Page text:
Intensity-Modulated Radiotherapy (IMRT) is effective but can have debilitating side effects. To address this, the team at the Royal Marsden Hospital, in collaboration with the Institute of Cancer Research (ICR), significantly refined the technique.
The modified procedure has been rolled out nationally and internationally, and it is now being used to treat an estimated 300,000 patients worldwide. The most significant impact has been reducing the risk of patients suffering xerostomia (dry mouth) and trials show that the risk was reduced to approximately 20 per cent compared with patients who had an 80 per cent risk from traditional radiotherapy.
IMRT is now used to treat head and neck cancer patients in all UK cancer networks and the technology has also been adopted around the world as a treatment for tumours in many other parts of the body including breast, prostate, paediatrics, CNS and pancreas.
Head and neck cancer affects 7,500 people a year in the UK and approximately 600,000 individuals worldwide. While treatment with chemotherapy and radiation is often curative, it can produce long-term permanent and sometimes severe affects on the patient’s quality of life.
Traditionally radiotherapy treatment for a number of head and neck cancers such as mouth, pharynx, larynx or oesophagus has involved targeting the tumour side-on with radiation. While this is effective against the tumour, it can damage nearby healthy tissue or organs. One of the most notable side-effects is xerostomia or dry mouth – a lack of saliva caused by radiotherapy damage to the saliva glands that can permanently affect speaking, eating and oral health.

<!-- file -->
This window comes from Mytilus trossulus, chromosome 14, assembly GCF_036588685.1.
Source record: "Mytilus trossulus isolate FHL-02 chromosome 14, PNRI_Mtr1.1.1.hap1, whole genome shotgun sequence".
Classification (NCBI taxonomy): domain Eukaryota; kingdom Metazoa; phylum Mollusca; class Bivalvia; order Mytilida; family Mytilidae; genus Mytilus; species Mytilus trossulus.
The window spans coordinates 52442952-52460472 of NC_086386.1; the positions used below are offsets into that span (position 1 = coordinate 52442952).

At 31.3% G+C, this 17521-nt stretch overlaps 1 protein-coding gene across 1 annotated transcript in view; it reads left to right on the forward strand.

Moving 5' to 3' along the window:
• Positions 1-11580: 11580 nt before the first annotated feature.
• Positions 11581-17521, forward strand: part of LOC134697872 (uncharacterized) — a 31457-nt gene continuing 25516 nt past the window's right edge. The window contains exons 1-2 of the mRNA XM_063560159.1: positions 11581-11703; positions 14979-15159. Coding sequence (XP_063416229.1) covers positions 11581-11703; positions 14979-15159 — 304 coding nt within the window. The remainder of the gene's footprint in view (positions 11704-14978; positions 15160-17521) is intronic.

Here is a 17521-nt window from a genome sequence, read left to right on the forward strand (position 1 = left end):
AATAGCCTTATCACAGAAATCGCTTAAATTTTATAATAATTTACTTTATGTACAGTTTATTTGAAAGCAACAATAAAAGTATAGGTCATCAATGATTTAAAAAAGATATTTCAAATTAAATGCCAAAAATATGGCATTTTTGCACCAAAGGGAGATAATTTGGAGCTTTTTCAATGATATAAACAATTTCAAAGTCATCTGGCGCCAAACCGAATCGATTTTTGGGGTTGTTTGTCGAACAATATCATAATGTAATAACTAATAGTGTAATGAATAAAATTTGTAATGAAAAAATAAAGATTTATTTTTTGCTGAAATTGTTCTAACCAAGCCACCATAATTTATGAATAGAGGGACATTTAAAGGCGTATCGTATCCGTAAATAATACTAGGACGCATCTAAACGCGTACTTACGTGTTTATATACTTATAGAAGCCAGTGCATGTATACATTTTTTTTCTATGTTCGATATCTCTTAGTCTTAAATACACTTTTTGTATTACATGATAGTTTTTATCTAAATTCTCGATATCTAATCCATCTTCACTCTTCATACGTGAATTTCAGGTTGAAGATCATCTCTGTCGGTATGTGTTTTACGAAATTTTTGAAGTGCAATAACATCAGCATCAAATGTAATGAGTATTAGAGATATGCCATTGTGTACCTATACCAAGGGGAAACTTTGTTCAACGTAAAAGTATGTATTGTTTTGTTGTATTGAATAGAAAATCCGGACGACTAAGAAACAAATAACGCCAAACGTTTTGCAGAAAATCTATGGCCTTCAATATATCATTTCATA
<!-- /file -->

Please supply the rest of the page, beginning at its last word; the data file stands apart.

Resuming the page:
With eight out of ten head and neck cancer patients at risk from this condition, improved techniques for delivering radiotherapy have been the focus of considerable concern and research.
The team’s work in refining Intensity-Modulated Radiotherapy (IMRT), shapes the beams to fit the outline of the tumour more precisely, taking advantage of advances in computer software and accelerator hardware. This coincided with similar work undertaken at other centres in Europe and North America.
The objective of the programme was first of all to develop IMRT that was safe and which could be effectively applied to patients. There was then a need to evaluate the benefits or drawbacks of this treatment in terms of reduced long-term side effects and quality of life, and compare outcomes with results that could be obtained using traditional radiotherapy techniques.
We also needed to evaluate the effects of IMRT on tumour control for more advanced, and potentially more problematic to treat head and neck cancers. We therefore set out to establish a treatment technique that could be replicated and rolled out nationally for all head and neck cancer patients.
Furthermore, we wanted to contribute to the possibility of this technique being implemented internationally. This we aimed to achieve by disseminating the results of our research, teaching and publication in leading medical and oncology journals. The IMRT treatment underwent Phase I and II trials and secured funding for a larger-scale Phase III trial, sponsored by Cancer Research UK (CRUK).
Three randomised phase III trials were established with each trial designed to test for outcomes in relation to a specific side effect.
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